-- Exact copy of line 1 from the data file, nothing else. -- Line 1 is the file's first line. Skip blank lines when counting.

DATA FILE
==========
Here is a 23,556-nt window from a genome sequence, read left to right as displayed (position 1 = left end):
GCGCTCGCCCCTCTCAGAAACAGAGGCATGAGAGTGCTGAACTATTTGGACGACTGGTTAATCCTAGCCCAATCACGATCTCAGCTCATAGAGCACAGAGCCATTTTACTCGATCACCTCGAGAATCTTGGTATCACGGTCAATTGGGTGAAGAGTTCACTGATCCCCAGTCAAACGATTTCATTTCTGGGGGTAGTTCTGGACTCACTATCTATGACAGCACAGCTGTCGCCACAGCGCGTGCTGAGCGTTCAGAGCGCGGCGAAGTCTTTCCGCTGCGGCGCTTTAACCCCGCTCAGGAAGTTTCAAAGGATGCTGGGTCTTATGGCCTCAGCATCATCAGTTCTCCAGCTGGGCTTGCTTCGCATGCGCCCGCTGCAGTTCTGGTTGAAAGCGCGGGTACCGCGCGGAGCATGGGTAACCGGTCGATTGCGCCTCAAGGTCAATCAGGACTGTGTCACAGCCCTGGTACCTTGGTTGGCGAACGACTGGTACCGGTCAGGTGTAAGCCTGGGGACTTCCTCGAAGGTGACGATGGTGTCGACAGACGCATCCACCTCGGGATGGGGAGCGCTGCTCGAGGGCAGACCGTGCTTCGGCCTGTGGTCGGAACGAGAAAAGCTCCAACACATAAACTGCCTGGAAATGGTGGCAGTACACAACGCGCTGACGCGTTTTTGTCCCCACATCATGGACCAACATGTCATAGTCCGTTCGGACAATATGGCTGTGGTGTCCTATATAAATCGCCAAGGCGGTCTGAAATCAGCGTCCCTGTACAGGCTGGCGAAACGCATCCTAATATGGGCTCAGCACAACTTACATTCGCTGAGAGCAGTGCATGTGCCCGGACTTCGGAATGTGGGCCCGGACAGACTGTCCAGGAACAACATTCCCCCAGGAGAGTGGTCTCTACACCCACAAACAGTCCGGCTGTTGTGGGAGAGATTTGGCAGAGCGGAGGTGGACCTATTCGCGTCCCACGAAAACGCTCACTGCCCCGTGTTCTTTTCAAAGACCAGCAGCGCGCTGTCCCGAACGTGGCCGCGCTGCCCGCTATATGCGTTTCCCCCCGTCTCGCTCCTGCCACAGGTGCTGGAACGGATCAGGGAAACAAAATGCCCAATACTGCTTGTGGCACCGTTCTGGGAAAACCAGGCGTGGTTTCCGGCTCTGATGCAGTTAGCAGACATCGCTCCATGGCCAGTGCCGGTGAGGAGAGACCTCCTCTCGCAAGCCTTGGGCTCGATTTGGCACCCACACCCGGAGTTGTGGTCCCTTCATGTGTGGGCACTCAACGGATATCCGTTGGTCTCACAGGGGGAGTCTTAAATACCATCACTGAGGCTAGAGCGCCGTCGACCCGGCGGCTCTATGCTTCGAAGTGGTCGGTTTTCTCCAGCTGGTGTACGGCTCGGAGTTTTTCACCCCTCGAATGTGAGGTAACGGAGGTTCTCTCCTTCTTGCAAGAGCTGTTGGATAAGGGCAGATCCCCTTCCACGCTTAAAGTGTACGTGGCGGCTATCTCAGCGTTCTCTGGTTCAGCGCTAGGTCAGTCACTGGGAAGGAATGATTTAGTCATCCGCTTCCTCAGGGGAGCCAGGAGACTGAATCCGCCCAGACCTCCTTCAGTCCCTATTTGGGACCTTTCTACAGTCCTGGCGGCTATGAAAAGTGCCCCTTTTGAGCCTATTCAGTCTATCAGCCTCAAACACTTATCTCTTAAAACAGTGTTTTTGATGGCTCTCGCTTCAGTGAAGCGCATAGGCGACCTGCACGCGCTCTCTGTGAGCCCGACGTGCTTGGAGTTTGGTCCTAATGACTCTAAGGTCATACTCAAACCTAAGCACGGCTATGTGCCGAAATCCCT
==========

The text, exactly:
Here is a 23,556-nt window from a genome sequence, read left to right as displayed (position 1 = left end):